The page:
Pig sector concern over 'unsustainable' feral boar numbers in Forest of Dean

Wild boars can pass exotic diseases to the domestic pig population
Wild boars can pass exotic diseases to the domestic pig population

A Defra Minister has called for a clearer strategy for managing feral boar in the Forest of Dean as the pig sector says current numbers are unsustainable.

The latest population survey puts the number of feral boar in the forest’s ‘core area’ at around 2,000, a number which the National Pig Association (NPA) calls 'way above levels considered to be sustainable'.

Failure to control feral wild boar is 'storing up potential problems' for the pig sector as part of its efforts in keeping African swine fever (ASF) out of the UK pig herd.

It comes as Defra Minister Lord Gardiner spoke in the House of Lords during a debate about transferring current EU rules on animal and plant health to the UK, including ASF control measures.

He said: “Appropriate ministers are required to prohibit movement of live feral pigs and to erect advisory signage alerting the public to the ways in which the disease can inadvertently be spread by people who travel to and from affected areas.”

Lord Gardiner assured peers that this amendment supplements Defra’s existing powers to prevent and control AFS, including powers to cull infected animals and establish protection zones, surveillance zones and feral pig control zones in the event of any such outbreak.

He added: “Mature consideration about how we manage wild boar is needed, not only in relation to adjacent commercial pig production but in general.

“I know that there is widespread concern among communities in the Forest of Dean about how best to manage an increasing population of wild boar.”

He said the government was also trying to communicate wider biosecurity messages to the public and farmers, pointing out that the ASF jump to the Czech Republic was connected ‘to someone dropping a pork product’.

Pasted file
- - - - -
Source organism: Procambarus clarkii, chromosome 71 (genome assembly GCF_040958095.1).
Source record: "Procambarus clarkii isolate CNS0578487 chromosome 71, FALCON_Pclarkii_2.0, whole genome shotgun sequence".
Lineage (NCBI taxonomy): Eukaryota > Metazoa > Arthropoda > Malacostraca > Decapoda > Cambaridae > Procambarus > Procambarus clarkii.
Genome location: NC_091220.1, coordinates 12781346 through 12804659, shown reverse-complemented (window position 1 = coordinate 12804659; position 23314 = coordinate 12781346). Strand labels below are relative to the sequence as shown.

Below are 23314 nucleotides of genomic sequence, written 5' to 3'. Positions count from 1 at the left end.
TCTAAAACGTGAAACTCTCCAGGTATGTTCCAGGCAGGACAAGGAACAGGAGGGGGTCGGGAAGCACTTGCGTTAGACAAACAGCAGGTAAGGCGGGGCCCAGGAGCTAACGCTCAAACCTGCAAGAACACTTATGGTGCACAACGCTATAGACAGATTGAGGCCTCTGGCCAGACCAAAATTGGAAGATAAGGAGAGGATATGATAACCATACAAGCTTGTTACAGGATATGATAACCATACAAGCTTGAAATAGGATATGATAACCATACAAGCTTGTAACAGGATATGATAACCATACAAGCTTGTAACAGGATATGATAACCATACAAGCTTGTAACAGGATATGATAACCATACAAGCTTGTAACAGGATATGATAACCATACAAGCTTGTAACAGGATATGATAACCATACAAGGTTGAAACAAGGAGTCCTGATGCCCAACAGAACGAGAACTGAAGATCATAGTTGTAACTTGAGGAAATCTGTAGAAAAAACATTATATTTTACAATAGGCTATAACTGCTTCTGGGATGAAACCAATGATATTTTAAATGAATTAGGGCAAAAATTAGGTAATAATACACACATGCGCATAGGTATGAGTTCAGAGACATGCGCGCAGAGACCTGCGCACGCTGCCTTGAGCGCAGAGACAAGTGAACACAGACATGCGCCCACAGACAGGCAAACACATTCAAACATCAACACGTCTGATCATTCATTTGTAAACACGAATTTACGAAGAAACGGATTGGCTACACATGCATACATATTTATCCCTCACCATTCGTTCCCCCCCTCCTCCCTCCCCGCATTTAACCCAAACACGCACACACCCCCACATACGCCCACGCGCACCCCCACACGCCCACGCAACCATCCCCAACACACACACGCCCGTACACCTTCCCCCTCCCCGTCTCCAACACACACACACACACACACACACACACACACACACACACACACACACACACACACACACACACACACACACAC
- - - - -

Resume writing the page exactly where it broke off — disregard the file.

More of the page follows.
'Feral boar action group'

NPA chief executive Zoe Davies explains how the organisation had asked AHDB to set up a feral boar action group, which is developing a strategy for controlling feral pig numbers in the UK and reducing the threat they pose in terms of disease spread

The group is also working with the local council and forestry officials to raise awareness of risks associated with feeding the Forest of Dean’s growing feral pig population.

Ms Davies says wild boars can pass exotic diseases to the domestic pig population: “These pigs are gaining access to waste food when they root around in household bins and at picnic sites,” she says.

“We need to be mindful that in Eastern Europe wild boar have been integral in the spread of the deadly African swine fever (ASF) virus,”

She adds: “If an exotic disease like ASF got into the UK’s wild boar population, it would become almost impossible to prove that the disease had been stamped out. This would wreck our burgeoning export market, now worth £350 million a year, with devastating consequences for the industry.”